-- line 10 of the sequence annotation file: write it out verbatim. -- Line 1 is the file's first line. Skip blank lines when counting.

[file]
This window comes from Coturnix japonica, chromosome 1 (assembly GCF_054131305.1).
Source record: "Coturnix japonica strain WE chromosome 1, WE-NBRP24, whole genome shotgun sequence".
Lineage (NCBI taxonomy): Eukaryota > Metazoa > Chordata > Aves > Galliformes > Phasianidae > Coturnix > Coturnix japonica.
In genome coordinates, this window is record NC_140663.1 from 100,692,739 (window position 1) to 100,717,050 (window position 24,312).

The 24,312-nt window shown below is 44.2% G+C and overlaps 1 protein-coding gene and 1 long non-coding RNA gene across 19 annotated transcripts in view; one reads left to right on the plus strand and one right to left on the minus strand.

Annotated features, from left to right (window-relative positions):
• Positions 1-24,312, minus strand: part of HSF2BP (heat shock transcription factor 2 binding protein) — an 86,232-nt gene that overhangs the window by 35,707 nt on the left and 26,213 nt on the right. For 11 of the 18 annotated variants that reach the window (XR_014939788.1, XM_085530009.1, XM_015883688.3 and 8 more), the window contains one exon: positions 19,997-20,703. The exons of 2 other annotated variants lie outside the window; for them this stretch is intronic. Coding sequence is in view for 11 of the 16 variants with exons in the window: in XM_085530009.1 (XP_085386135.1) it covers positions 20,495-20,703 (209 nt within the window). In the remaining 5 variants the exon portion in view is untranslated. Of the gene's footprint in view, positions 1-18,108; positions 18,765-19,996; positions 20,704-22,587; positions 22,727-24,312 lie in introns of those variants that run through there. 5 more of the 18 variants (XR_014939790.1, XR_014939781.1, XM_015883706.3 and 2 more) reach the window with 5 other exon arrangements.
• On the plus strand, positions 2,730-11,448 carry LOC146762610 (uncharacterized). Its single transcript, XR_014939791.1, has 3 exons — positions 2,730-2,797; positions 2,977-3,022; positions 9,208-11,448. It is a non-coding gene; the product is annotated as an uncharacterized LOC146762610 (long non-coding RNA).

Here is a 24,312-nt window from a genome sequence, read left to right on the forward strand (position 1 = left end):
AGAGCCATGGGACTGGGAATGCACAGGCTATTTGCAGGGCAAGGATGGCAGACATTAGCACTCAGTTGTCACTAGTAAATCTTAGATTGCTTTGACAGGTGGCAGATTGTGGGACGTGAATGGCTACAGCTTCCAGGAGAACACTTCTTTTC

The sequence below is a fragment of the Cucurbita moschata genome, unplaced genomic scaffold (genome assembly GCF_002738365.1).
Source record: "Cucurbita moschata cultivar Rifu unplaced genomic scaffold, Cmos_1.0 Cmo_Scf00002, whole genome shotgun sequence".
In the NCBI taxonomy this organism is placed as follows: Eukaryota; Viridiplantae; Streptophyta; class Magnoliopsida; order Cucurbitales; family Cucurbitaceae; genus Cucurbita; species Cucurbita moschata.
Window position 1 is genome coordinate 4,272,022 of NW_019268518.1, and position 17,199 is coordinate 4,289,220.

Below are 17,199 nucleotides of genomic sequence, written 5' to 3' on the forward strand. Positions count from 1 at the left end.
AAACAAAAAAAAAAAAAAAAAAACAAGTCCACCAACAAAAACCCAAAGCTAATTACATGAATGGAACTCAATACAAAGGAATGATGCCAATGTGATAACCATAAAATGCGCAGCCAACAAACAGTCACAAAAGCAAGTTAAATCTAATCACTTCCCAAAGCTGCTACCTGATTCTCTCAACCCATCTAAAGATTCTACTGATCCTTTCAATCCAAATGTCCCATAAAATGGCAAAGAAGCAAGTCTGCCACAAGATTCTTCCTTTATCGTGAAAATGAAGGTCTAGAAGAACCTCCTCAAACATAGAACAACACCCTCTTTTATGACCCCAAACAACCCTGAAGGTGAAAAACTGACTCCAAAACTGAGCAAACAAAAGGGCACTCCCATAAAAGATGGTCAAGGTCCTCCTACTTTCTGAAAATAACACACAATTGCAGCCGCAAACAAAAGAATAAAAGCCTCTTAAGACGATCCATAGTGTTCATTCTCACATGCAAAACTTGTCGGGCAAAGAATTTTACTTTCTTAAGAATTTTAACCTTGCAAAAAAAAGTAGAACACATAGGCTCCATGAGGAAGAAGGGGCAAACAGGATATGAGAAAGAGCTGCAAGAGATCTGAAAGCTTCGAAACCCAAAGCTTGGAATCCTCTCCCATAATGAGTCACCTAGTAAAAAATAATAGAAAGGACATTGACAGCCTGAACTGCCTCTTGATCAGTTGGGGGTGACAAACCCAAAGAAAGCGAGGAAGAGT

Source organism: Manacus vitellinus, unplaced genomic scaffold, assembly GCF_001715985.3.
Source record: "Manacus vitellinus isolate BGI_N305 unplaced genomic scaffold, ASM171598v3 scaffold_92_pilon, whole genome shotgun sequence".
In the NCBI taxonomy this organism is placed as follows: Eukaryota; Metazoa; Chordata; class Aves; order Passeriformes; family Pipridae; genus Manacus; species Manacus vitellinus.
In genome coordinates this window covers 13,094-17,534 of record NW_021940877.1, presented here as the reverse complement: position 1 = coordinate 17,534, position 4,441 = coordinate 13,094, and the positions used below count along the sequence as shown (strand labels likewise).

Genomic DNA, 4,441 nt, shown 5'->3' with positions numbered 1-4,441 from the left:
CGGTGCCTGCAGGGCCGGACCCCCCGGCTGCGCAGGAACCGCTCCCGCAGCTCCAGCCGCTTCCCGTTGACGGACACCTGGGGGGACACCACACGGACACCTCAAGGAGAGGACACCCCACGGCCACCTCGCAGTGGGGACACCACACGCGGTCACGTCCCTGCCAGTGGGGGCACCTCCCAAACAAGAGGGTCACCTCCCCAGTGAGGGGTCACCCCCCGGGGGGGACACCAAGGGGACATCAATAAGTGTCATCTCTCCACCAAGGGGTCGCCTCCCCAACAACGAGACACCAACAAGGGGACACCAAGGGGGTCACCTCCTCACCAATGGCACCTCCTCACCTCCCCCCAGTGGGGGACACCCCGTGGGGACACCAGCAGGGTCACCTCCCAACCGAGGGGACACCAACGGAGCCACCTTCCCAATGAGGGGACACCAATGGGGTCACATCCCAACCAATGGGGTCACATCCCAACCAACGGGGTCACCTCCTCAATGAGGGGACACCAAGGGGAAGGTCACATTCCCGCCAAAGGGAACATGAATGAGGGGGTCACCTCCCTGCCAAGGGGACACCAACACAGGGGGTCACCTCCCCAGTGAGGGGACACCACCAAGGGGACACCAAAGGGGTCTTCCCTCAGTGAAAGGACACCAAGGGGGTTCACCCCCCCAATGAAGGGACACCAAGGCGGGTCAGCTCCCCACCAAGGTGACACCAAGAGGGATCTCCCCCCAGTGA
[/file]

AGAGCCATGGGACTGGGAATGCACAGGCTATTTGCAGGGCAAGGATGGCAGACATTAGCACTCAGTTGTCACTAGTAAATCTTAGATTGCTTTGACAGGTGGCAGATTGTGGGACGTGAATGGCTACAGCTTCCAGGAGAACACTTCTTTTC